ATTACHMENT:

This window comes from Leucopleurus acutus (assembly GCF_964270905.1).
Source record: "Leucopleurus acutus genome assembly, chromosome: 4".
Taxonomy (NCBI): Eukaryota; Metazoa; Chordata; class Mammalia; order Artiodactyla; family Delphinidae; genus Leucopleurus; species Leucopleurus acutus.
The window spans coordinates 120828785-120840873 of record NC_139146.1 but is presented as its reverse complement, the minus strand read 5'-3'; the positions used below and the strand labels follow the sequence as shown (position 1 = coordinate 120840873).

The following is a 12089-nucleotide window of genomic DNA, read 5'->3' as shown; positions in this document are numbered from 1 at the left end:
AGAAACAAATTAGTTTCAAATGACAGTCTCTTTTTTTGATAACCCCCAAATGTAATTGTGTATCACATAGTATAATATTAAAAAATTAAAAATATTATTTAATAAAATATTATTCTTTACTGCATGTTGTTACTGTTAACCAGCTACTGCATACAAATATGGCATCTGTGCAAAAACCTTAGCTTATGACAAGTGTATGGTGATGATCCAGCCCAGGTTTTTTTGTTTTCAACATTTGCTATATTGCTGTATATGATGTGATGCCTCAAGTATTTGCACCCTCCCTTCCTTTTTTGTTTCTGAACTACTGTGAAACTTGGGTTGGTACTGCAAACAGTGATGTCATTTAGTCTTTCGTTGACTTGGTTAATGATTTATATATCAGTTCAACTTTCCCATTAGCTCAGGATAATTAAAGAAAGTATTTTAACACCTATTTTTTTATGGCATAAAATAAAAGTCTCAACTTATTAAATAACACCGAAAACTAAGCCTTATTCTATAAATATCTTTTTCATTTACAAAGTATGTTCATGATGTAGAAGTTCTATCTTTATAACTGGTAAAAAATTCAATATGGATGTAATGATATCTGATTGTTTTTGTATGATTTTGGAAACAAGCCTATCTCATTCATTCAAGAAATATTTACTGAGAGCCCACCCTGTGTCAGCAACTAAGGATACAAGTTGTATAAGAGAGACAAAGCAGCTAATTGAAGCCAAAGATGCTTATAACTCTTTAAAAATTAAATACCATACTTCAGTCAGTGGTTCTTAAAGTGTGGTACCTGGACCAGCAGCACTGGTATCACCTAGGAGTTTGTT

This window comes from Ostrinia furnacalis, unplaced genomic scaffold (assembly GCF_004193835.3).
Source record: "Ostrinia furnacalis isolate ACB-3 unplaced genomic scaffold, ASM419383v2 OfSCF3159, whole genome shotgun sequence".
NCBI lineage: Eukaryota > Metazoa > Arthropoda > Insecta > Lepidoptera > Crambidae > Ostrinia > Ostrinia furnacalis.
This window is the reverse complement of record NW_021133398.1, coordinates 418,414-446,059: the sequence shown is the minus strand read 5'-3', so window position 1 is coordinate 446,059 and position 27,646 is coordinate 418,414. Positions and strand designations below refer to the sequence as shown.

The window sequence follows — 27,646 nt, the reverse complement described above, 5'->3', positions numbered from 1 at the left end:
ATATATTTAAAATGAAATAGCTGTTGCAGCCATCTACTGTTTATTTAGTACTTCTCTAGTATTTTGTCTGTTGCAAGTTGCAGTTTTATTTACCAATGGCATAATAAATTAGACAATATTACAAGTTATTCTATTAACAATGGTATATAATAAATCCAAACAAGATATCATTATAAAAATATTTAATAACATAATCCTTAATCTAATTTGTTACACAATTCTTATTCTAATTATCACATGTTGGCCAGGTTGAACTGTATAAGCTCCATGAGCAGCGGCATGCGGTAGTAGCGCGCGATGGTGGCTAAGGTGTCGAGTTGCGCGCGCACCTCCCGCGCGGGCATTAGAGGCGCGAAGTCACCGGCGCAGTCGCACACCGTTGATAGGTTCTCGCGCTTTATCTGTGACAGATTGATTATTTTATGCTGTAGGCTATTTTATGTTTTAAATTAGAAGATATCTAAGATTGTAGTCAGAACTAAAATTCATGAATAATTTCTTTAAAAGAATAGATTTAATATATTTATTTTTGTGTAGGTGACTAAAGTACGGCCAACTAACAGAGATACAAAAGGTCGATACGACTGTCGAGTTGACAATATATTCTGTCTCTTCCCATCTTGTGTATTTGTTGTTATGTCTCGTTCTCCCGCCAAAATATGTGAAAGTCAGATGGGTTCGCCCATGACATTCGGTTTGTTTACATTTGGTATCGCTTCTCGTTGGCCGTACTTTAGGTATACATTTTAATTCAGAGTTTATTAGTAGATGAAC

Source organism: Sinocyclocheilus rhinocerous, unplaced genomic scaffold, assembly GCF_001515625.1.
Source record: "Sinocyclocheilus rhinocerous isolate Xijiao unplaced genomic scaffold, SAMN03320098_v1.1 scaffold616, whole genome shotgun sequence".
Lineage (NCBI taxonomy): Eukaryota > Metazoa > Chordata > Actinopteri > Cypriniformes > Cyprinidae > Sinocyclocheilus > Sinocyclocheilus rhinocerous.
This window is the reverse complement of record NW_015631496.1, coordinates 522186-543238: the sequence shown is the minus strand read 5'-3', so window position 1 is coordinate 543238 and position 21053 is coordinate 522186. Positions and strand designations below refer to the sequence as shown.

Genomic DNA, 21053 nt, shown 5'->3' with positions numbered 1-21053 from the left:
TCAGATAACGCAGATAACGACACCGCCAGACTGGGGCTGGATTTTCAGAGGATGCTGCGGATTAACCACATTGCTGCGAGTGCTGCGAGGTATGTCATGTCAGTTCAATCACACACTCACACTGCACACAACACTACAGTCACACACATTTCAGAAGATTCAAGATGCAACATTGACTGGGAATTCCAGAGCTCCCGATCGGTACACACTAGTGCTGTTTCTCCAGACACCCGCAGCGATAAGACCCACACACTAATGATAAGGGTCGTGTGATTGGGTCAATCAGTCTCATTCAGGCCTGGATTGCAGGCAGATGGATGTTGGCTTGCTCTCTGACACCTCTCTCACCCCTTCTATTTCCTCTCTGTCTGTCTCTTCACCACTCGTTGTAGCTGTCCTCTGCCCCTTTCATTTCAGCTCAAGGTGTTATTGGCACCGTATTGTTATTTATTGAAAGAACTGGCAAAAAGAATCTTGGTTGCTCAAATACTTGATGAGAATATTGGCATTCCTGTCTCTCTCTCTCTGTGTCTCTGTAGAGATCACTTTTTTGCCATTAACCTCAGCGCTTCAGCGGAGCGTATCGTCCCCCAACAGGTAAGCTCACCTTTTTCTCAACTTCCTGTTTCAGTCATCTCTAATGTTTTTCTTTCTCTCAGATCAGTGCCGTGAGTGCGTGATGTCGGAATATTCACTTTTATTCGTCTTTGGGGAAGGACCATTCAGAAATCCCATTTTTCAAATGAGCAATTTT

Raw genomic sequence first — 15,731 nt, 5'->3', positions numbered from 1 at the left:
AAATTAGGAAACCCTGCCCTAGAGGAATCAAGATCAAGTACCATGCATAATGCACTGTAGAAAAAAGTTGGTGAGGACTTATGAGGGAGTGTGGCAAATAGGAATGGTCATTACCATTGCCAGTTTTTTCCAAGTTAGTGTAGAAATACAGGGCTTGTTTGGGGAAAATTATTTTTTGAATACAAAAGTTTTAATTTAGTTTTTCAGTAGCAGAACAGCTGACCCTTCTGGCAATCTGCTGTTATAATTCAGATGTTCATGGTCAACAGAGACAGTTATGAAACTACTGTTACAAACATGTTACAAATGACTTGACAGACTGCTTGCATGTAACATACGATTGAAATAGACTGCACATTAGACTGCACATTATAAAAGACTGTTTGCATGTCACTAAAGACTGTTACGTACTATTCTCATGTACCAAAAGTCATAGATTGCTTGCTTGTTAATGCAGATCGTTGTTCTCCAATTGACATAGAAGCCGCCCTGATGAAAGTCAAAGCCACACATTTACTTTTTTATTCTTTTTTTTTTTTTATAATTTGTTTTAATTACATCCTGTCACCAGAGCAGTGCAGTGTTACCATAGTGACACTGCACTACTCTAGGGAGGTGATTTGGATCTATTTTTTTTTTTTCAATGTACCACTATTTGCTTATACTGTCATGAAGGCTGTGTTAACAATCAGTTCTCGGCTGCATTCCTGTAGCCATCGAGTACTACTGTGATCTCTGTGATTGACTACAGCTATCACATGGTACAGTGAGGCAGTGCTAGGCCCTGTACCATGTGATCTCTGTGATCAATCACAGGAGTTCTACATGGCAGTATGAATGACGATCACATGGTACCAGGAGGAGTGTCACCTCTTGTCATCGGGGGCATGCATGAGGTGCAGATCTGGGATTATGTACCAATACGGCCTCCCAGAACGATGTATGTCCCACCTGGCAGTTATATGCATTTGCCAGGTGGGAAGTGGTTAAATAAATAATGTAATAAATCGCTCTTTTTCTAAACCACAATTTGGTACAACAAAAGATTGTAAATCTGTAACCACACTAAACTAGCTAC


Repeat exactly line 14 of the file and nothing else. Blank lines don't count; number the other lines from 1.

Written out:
Source record: "Sinocyclocheilus rhinocerous isolate Xijiao unplaced genomic scaffold, SAMN03320098_v1.1 scaffold616, whole genome shotgun sequence".